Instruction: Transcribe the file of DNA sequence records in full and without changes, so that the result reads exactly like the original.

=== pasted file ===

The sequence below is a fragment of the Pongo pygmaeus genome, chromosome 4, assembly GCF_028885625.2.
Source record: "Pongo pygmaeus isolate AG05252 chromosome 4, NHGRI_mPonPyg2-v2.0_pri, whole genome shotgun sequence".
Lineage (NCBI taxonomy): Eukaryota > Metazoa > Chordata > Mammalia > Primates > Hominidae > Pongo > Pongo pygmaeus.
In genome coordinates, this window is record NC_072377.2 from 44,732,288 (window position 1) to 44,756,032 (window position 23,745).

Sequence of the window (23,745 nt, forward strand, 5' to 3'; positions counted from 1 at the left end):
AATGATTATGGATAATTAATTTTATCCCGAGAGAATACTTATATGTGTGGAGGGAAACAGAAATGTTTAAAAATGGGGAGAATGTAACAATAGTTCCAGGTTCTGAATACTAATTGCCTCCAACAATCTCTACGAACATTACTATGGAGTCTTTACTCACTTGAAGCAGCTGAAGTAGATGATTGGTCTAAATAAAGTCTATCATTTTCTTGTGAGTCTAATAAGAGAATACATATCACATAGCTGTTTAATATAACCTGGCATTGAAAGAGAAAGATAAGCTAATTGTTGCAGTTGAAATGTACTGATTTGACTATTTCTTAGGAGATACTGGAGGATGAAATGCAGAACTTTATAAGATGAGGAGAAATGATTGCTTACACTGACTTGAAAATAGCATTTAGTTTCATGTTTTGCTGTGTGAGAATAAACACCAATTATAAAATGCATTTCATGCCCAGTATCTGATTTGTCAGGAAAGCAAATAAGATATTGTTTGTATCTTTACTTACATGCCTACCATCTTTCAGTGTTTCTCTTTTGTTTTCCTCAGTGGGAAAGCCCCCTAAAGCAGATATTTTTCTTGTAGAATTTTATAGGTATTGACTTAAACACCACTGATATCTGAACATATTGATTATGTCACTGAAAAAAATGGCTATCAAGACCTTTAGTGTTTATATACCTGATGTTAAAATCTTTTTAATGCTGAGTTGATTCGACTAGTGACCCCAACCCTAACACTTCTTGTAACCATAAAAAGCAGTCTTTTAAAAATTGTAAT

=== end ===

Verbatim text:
The sequence below is a fragment of the Pongo pygmaeus genome, chromosome 4, assembly GCF_028885625.2.
Source record: "Pongo pygmaeus isolate AG05252 chromosome 4, NHGRI_mPonPyg2-v2.0_pri, whole genome shotgun sequence".
Lineage (NCBI taxonomy): Eukaryota > Metazoa > Chordata > Mammalia > Primates > Hominidae > Pongo > Pongo pygmaeus.
In genome coordinates, this window is record NC_072377.2 from 44,732,288 (window position 1) to 44,756,032 (window position 23,745).

Sequence of the window (23,745 nt, forward strand, 5' to 3'; positions counted from 1 at the left end):
AATGATTATGGATAATTAATTTTATCCCGAGAGAATACTTATATGTGTGGAGGGAAACAGAAATGTTTAAAAATGGGGAGAATGTAACAATAGTTCCAGGTTCTGAATACTAATTGCCTCCAACAATCTCTACGAACATTACTATGGAGTCTTTACTCACTTGAAGCAGCTGAAGTAGATGATTGGTCTAAATAAAGTCTATCATTTTCTTGTGAGTCTAATAAGAGAATACATATCACATAGCTGTTTAATATAACCTGGCATTGAAAGAGAAAGATAAGCTAATTGTTGCAGTTGAAATGTACTGATTTGACTATTTCTTAGGAGATACTGGAGGATGAAATGCAGAACTTTATAAGATGAGGAGAAATGATTGCTTACACTGACTTGAAAATAGCATTTAGTTTCATGTTTTGCTGTGTGAGAATAAACACCAATTATAAAATGCATTTCATGCCCAGTATCTGATTTGTCAGGAAAGCAAATAAGATATTGTTTGTATCTTTACTTACATGCCTACCATCTTTCAGTGTTTCTCTTTTGTTTTCCTCAGTGGGAAAGCCCCCTAAAGCAGATATTTTTCTTGTAGAATTTTATAGGTATTGACTTAAACACCACTGATATCTGAACATATTGATTATGTCACTGAAAAAAATGGCTATCAAGACCTTTAGTGTTTATATACCTGATGTTAAAATCTTTTTAATGCTGAGTTGATTCGACTAGTGACCCCAACCCTAACACTTCTTGTAACCATAAAAAGCAGTCTTTTAAAAATTGTAAT